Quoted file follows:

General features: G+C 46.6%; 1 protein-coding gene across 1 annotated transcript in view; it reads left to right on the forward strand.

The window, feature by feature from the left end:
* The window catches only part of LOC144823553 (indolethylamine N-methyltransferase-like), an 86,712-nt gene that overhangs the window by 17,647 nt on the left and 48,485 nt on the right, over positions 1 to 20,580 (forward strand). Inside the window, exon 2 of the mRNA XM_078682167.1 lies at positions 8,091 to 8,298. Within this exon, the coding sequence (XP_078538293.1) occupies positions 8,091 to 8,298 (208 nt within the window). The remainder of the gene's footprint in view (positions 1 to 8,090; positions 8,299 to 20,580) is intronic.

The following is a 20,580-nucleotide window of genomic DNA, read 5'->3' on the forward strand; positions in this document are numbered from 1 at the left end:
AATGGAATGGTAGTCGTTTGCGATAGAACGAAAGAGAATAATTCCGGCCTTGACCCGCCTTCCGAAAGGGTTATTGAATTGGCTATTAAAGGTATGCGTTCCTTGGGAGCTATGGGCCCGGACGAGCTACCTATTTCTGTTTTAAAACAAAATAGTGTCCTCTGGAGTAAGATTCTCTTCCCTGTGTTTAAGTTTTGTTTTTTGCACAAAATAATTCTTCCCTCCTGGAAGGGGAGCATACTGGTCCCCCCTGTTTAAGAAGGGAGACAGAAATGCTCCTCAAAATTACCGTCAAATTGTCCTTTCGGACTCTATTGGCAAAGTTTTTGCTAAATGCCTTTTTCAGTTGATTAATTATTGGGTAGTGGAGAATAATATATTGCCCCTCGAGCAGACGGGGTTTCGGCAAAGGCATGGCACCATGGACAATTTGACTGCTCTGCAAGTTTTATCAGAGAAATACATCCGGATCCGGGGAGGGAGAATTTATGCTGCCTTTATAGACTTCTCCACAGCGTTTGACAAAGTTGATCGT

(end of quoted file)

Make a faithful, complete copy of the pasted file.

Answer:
General features: G+C 46.6%; 1 protein-coding gene across 1 annotated transcript in view; it reads left to right on the forward strand.

The window, feature by feature from the left end:
* The window catches only part of LOC144823553 (indolethylamine N-methyltransferase-like), an 86,712-nt gene that overhangs the window by 17,647 nt on the left and 48,485 nt on the right, over positions 1 to 20,580 (forward strand). Inside the window, exon 2 of the mRNA XM_078682167.1 lies at positions 8,091 to 8,298. Within this exon, the coding sequence (XP_078538293.1) occupies positions 8,091 to 8,298 (208 nt within the window). The remainder of the gene's footprint in view (positions 1 to 8,090; positions 8,299 to 20,580) is intronic.

The following is a 20,580-nucleotide window of genomic DNA, read 5'->3' on the forward strand; positions in this document are numbered from 1 at the left end:
AATGGAATGGTAGTCGTTTGCGATAGAACGAAAGAGAATAATTCCGGCCTTGACCCGCCTTCCGAAAGGGTTATTGAATTGGCTATTAAAGGTATGCGTTCCTTGGGAGCTATGGGCCCGGACGAGCTACCTATTTCTGTTTTAAAACAAAATAGTGTCCTCTGGAGTAAGATTCTCTTCCCTGTGTTTAAGTTTTGTTTTTTGCACAAAATAATTCTTCCCTCCTGGAAGGGGAGCATACTGGTCCCCCCTGTTTAAGAAGGGAGACAGAAATGCTCCTCAAAATTACCGTCAAATTGTCCTTTCGGACTCTATTGGCAAAGTTTTTGCTAAATGCCTTTTTCAGTTGATTAATTATTGGGTAGTGGAGAATAATATATTGCCCCTCGAGCAGACGGGGTTTCGGCAAAGGCATGGCACCATGGACAATTTGACTGCTCTGCAAGTTTTATCAGAGAAATACATCCGGATCCGGGGAGGGAGAATTTATGCTGCCTTTATAGACTTCTCCACAGCGTTTGACAAAGTTGATCGT